Our beliefs become our thoughts; Our thoughts become our words; Our words become our habits; Our habits become our values; Our values become our destiny.  – Gandhi
Children are not born with manners This is another aspect that needs to be taught and modeled by parents. Sometimes I would tease my grown children and say, ‘Didn’t your mom teach you any manners?’ But it is so true, if your mother doesn’t teach you, who will? It does not come naturally. Obviously cultures differ, but here are some examples that would be helpful if they could be taught and modeled before leaving home. • Burping in public • Picking your nose in public • Shouting • Slurping when drinking • Scratching your private areas • Picking in your teeth in company • Wait till everyone is at the table before you start eating • Say thank you to the cook for the food • Excuse yourself from the table • Offer others before taking a second helping • Boys should hold the door and let girls/women go first • Girls/women should then acknowledge this courtesy with thanks • Saying please and thank you • Greeting and communicating with people while making eye contact • Closing the door when you use the bathroom • Ask before you take • Knock on doors and wait before opening • Interrupt when someone is talking • Scratch in someone’s handbag • Helping yourself to things in the cupboard – ask first • Pushing in front of people in a queue • Wait patiently for your turn • Shake hands with a firm grip and many more
One little five-year-old told her mommy, ‘Only daddies are allowed to pick their noses, right Mommy?’
Besides modelling these habits, there are fun ways of teaching these skills. For example, with younger children, have a tea party and over-exaggerate the good manners. As The get older, Dad can take them on a formal ‘date’. This teaches girls what respect to expect from their future boyfriends and models for boys how to treat their potential girlfriends. Dr James Dobson had a good example of teaching young people how to communicate. He suggested you stand across from them with a ball. throw the ball at them letting it bounce once before The catch it. Then they have to return it the same way. Explain that conversation is similar in the sense that when you have the ball, you talk and the other person does not interrupt. Then you throw the ball (conversation) to the other person and give them a turn to respond. This can go on and on as long as the ball is returned to the other person. However, if your reply to someone’s question is simply a yes or a no, it kills the ‘game’. The ball stops. Giving examples to a child is always helpful. You can say things like, ‘When someone asks if you enjoyed the food, instead of just saying yes, thank you (keeping the ball), what sort of questions can you think of that you could ask?’ Some suggestions could be, ‘Did you use a recipe for this?’ ‘Was that real chocolate you put in there?’ ‘Is this the first time you made this or is it a family favourite?’ While driving down the street, I watched as a mother threw litter in the street, two paces away from a public refuse bin. Her little child was watching her, and proceeded to do the same. How sad. If her parents do not teach her these things by example, who will? I am sure we could all think of a few adults we know whom we would like to ask, ‘Didn’t your mom teach you anything?’ Don’t let your child become one of those people one day.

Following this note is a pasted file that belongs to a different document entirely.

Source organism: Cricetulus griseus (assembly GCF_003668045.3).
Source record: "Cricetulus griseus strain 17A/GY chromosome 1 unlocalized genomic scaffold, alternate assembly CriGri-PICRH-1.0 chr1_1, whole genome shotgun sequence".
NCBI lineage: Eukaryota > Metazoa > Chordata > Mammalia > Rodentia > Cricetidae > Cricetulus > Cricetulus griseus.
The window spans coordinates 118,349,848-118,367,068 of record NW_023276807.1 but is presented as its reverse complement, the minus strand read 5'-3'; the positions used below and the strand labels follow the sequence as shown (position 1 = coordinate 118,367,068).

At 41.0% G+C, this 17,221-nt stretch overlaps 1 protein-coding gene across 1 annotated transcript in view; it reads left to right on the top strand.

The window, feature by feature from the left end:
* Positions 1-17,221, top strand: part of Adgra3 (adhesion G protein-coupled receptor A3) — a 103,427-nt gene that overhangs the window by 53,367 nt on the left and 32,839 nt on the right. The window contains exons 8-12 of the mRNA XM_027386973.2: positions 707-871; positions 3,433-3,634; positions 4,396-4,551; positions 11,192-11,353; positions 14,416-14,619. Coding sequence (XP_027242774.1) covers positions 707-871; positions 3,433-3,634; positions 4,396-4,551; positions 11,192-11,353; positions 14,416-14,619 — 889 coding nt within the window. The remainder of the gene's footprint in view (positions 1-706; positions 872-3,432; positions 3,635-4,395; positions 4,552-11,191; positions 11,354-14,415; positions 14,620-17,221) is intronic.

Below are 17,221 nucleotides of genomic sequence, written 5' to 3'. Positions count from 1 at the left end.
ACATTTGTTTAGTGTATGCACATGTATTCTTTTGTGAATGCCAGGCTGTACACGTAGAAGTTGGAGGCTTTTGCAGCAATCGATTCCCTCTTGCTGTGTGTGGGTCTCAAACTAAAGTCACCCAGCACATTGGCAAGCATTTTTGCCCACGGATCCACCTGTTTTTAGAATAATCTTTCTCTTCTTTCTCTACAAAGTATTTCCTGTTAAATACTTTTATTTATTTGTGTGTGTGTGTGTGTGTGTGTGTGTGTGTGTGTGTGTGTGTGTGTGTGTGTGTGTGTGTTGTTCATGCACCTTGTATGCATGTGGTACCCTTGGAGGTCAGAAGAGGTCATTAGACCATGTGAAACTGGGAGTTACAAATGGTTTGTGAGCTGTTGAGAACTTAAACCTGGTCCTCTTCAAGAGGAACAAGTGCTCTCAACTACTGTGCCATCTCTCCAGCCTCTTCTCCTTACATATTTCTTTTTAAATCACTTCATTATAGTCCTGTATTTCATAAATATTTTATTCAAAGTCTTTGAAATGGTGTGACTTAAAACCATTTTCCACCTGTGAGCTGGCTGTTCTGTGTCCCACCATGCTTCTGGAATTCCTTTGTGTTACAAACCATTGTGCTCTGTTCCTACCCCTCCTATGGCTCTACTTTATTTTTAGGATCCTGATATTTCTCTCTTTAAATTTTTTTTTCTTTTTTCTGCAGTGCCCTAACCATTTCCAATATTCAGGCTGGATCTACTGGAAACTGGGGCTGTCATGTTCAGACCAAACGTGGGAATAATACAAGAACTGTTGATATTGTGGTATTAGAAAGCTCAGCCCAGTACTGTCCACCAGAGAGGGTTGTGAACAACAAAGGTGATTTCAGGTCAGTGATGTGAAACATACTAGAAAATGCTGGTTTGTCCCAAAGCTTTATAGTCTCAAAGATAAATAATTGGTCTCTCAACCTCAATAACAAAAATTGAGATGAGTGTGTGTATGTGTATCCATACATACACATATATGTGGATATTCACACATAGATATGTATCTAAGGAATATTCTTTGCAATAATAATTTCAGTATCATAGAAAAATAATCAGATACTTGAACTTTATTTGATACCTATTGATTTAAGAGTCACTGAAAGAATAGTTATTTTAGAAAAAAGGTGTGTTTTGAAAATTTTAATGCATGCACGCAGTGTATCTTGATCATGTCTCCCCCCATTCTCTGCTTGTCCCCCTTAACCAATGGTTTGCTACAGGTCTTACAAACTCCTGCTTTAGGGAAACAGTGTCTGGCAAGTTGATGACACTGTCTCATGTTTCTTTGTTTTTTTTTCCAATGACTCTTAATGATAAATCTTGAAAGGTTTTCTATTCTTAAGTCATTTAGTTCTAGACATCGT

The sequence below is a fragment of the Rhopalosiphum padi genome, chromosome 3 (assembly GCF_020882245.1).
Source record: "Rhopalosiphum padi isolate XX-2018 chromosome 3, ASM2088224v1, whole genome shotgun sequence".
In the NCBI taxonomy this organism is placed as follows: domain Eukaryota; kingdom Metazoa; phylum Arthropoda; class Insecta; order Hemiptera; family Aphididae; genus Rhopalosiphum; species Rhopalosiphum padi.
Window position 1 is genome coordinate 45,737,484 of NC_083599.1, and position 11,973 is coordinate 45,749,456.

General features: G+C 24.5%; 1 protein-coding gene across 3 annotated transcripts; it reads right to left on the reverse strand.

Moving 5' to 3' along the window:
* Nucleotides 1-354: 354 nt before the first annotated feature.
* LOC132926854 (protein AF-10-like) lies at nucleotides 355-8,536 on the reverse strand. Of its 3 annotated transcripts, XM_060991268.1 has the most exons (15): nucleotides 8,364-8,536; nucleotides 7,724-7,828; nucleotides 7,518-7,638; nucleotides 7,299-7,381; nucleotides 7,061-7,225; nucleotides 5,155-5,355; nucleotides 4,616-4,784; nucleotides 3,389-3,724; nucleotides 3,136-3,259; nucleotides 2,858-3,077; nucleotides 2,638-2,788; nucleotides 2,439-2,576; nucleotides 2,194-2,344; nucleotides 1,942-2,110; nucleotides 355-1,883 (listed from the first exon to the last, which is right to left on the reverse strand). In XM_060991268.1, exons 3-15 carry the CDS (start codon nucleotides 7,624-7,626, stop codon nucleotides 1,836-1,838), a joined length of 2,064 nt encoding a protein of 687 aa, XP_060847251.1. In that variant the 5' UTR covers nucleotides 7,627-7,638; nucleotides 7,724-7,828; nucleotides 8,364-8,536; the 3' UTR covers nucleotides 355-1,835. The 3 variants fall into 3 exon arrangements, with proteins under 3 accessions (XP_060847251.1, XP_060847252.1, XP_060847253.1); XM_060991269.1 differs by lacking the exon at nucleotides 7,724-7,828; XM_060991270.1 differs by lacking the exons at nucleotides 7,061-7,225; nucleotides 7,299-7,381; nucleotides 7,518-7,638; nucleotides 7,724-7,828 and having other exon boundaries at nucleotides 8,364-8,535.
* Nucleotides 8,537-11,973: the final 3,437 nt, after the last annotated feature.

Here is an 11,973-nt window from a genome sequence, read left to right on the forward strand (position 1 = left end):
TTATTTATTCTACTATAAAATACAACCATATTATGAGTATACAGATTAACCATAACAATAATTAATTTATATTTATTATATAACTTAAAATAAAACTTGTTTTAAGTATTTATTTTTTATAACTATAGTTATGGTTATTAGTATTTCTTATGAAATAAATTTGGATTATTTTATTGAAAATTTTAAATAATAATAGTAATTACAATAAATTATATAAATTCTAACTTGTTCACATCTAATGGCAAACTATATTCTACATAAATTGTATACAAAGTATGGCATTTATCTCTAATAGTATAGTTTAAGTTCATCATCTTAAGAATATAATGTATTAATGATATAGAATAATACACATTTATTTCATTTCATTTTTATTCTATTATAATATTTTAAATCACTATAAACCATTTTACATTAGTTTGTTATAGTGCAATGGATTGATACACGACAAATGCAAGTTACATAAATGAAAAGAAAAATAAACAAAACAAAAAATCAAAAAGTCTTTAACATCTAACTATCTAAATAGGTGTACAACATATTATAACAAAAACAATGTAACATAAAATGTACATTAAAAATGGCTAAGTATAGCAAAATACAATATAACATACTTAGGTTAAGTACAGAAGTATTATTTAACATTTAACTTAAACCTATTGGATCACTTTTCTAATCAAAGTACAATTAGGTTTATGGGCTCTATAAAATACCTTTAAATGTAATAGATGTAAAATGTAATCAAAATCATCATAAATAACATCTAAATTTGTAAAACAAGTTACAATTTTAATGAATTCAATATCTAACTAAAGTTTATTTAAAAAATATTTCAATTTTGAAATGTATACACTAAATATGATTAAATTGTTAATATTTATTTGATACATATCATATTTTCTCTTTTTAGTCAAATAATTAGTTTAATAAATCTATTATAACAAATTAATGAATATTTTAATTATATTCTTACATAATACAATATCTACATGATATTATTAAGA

It’s a parent’s job to make the rules, it’s the child’s job to try and break them. – Anonymous A natural consequence is a result of an action happening from inexperience or an accident. For instance: • ‘If you ride your bike over the step, you will fall and hurt yourself.’ • ‘We have asked you repeatedly not to play with your ball in that area. However, you kicked your ball where there was a thorn bush and it punctured. I am sure you are really disappointed.’ A logical consequence is that as a result of disobedience there is a price to pay to help you remember the next time. For instance: • ‘If you forget to put your bike away, it will be taken away for a few days.’ • ‘I asked you to sit and drink your juice. You chose to get up and so it all spilled. Unfortunately you cannot have any more.’ Both of these examples are extremely effective ways of encouraging a change of behaviour. Allowing children to suffer natural and logical consequences allows them to experience disappointments from making small mistakes or bad decisions, yet still develop winning skills in the process. If they never learn to feel and overcome such feelings of disappointment, they will struggle to cope with the hardships of life. Showing them empathy and unconditional love through this process helps them to feel like winners every time they ‘lose’.  
When I go into homes I often hear comments like, ‘She is Mommy’s girl and that one is Daddy’s girl’ or ‘He’s the apple of my eye’ and such like. Comments like these stick with children. They realize that they can ‘never’ attain that place in Mommy’s or Daddy’s heart because it is already taken. Every child is unique and special and should be treated as such. There should never be an element of doubt that they are equally loved. Because of the complexity of different personalities in one home, It is common for a parent to prefer one child above another, or to just get on better with one more than the other. The child can easily misinterpret this preference as, ‘Mommy loves him more than me.’ And sometimes, sadly, this is the case! CS Lewis wrote: When you are behaving as if you loved someone, you will presently come to love him. If you injure someone you dislike, you will find yourself disliking him more. If you do him a good turn, you will find yourself disliking him less. – CS Lewis, Mere Christianity